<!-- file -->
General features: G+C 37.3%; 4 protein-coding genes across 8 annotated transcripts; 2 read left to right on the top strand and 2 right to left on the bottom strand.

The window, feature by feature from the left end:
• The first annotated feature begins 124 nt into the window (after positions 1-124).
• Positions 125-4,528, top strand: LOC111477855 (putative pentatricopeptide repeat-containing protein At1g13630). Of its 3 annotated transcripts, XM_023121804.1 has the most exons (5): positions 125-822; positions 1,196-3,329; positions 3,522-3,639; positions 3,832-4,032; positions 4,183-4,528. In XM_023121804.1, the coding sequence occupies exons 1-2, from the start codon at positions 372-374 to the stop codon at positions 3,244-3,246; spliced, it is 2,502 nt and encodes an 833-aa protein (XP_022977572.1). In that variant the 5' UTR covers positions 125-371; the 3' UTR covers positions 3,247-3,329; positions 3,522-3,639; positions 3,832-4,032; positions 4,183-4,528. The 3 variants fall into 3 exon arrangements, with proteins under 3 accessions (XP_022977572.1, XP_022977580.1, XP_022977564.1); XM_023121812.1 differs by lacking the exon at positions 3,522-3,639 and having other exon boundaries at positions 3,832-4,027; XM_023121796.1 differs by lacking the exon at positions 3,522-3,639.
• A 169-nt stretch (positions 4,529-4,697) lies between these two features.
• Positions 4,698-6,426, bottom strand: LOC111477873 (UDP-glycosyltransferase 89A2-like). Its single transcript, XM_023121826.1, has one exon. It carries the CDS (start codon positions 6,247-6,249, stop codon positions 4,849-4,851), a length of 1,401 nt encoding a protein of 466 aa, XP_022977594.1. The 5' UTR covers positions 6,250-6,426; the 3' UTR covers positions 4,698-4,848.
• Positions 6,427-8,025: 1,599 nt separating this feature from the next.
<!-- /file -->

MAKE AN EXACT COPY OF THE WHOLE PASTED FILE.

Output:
General features: G+C 37.3%; 4 protein-coding genes across 8 annotated transcripts; 2 read left to right on the top strand and 2 right to left on the bottom strand.

The window, feature by feature from the left end:
• The first annotated feature begins 124 nt into the window (after positions 1-124).
• Positions 125-4,528, top strand: LOC111477855 (putative pentatricopeptide repeat-containing protein At1g13630). Of its 3 annotated transcripts, XM_023121804.1 has the most exons (5): positions 125-822; positions 1,196-3,329; positions 3,522-3,639; positions 3,832-4,032; positions 4,183-4,528. In XM_023121804.1, the coding sequence occupies exons 1-2, from the start codon at positions 372-374 to the stop codon at positions 3,244-3,246; spliced, it is 2,502 nt and encodes an 833-aa protein (XP_022977572.1). In that variant the 5' UTR covers positions 125-371; the 3' UTR covers positions 3,247-3,329; positions 3,522-3,639; positions 3,832-4,032; positions 4,183-4,528. The 3 variants fall into 3 exon arrangements, with proteins under 3 accessions (XP_022977572.1, XP_022977580.1, XP_022977564.1); XM_023121812.1 differs by lacking the exon at positions 3,522-3,639 and having other exon boundaries at positions 3,832-4,027; XM_023121796.1 differs by lacking the exon at positions 3,522-3,639.
• A 169-nt stretch (positions 4,529-4,697) lies between these two features.
• Positions 4,698-6,426, bottom strand: LOC111477873 (UDP-glycosyltransferase 89A2-like). Its single transcript, XM_023121826.1, has one exon. It carries the CDS (start codon positions 6,247-6,249, stop codon positions 4,849-4,851), a length of 1,401 nt encoding a protein of 466 aa, XP_022977594.1. The 5' UTR covers positions 6,250-6,426; the 3' UTR covers positions 4,698-4,848.
• Positions 6,427-8,025: 1,599 nt separating this feature from the next.